So, I and my sister Lydia from A Tardis-Traveller's Guide to the Whoniverse went to see Les Miserables. We got into the theatre, and suffered through at least nine somewhat stupid previews. Then, the familiar strains of "Work Song" burst through the theatre, as the camera focused on a shipyard full of convicts. I looked over at my sister, and we both nodded in unison.
Hugh Jackman's performance as Valjean was wonderful, in that he integrated his acting into his singing, and at times, I found it hard to watch his highly emotive performance in "What Have I Done" and "Bring Him Home." As the lead, he performed well, and was a compelling Valjean.
Unfortunately, Russell Crowe seemed to be struggling with his singing in "Stars." Instead of pressing the urgency and vindication Javert ought to be feeling, he seems to be trying to reach the notes of the number, thus not conveying much emotion through his singing.
Anne Hathaway, on the other hand, was an excruciatingly believable Fantine who conveyed her desperation to not only stay alive, but to keep her daughter safe at all costs. Her performance of "I Dreamed a Dream" was tremendous, and though she has relatively short screen time, she is captivating in the role of Fantine.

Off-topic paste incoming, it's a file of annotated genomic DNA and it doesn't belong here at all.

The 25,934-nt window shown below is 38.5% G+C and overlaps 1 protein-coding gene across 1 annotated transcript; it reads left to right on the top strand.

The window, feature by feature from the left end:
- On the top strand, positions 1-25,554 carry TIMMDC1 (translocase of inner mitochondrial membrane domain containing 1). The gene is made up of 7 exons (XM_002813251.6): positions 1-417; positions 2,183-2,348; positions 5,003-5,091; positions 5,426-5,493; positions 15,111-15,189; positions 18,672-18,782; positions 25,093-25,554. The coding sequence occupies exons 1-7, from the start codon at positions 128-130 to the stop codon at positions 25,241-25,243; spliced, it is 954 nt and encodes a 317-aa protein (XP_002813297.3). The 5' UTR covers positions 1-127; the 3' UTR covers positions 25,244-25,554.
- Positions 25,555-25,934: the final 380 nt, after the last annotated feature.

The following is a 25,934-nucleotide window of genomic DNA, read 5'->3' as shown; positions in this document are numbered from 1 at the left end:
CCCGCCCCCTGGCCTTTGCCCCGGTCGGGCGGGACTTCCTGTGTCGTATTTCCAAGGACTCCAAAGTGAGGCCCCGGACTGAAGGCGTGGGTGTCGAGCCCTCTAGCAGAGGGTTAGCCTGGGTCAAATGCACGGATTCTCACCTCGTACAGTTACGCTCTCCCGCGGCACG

Throughout the film, the director integrates sections of the book, in events such as Cosette and Valjean's fleeing from Javert, and in the camera shots, Hugo's presence is also felt. The sweeping aerial shots of Paris recall Victor Hugo's unflinching descriptions in the book. The section at the beginning of the second act, which involves Gavroche (Daniel Huttlestone) running through the streets of Paris with his compatriots, call to mind the chapter on the Gamin (street urchin) of Paris: the discarded Elephant statue in which Gavroche sleeps also makes an appearance.
Influenced by both the musical and the book, despite the sometimes flawed harmonies and deleted lyrics, this movie is a thrill to watch.